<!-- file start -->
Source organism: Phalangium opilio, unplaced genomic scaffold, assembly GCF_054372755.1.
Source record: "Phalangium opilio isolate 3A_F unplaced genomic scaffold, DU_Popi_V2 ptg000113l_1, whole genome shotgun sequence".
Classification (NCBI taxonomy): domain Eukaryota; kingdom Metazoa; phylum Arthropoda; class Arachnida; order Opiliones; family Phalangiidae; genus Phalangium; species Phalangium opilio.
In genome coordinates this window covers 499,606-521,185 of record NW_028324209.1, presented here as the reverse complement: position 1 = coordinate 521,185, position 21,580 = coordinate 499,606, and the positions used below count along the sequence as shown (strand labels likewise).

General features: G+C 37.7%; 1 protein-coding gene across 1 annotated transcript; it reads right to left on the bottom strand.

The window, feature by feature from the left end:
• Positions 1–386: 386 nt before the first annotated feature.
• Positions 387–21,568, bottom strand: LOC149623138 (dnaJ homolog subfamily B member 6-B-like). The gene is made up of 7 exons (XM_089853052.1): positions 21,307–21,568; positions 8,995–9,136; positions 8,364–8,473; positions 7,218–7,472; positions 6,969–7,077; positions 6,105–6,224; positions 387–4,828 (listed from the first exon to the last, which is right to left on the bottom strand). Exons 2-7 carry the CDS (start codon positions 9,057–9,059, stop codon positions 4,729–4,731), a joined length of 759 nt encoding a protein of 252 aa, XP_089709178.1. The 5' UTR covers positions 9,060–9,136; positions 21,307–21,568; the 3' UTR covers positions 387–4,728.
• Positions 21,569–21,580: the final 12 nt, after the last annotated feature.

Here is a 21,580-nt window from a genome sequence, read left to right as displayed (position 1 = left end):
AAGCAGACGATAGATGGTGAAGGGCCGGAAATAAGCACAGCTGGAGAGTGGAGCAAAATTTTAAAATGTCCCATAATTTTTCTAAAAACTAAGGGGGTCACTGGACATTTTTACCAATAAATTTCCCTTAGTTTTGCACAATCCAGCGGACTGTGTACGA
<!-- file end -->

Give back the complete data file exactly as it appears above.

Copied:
Source organism: Phalangium opilio, unplaced genomic scaffold, assembly GCF_054372755.1.
Source record: "Phalangium opilio isolate 3A_F unplaced genomic scaffold, DU_Popi_V2 ptg000113l_1, whole genome shotgun sequence".
Classification (NCBI taxonomy): domain Eukaryota; kingdom Metazoa; phylum Arthropoda; class Arachnida; order Opiliones; family Phalangiidae; genus Phalangium; species Phalangium opilio.
In genome coordinates this window covers 499,606-521,185 of record NW_028324209.1, presented here as the reverse complement: position 1 = coordinate 521,185, position 21,580 = coordinate 499,606, and the positions used below count along the sequence as shown (strand labels likewise).

General features: G+C 37.7%; 1 protein-coding gene across 1 annotated transcript; it reads right to left on the bottom strand.

The window, feature by feature from the left end:
• Positions 1–386: 386 nt before the first annotated feature.
• Positions 387–21,568, bottom strand: LOC149623138 (dnaJ homolog subfamily B member 6-B-like). The gene is made up of 7 exons (XM_089853052.1): positions 21,307–21,568; positions 8,995–9,136; positions 8,364–8,473; positions 7,218–7,472; positions 6,969–7,077; positions 6,105–6,224; positions 387–4,828 (listed from the first exon to the last, which is right to left on the bottom strand). Exons 2-7 carry the CDS (start codon positions 9,057–9,059, stop codon positions 4,729–4,731), a joined length of 759 nt encoding a protein of 252 aa, XP_089709178.1. The 5' UTR covers positions 9,060–9,136; positions 21,307–21,568; the 3' UTR covers positions 387–4,728.
• Positions 21,569–21,580: the final 12 nt, after the last annotated feature.

Here is a 21,580-nt window from a genome sequence, read left to right as displayed (position 1 = left end):
AAGCAGACGATAGATGGTGAAGGGCCGGAAATAAGCACAGCTGGAGAGTGGAGCAAAATTTTAAAATGTCCCATAATTTTTCTAAAAACTAAGGGGGTCACTGGACATTTTTACCAATAAATTTCCCTTAGTTTTGCACAATCCAGCGGACTGTGTACGA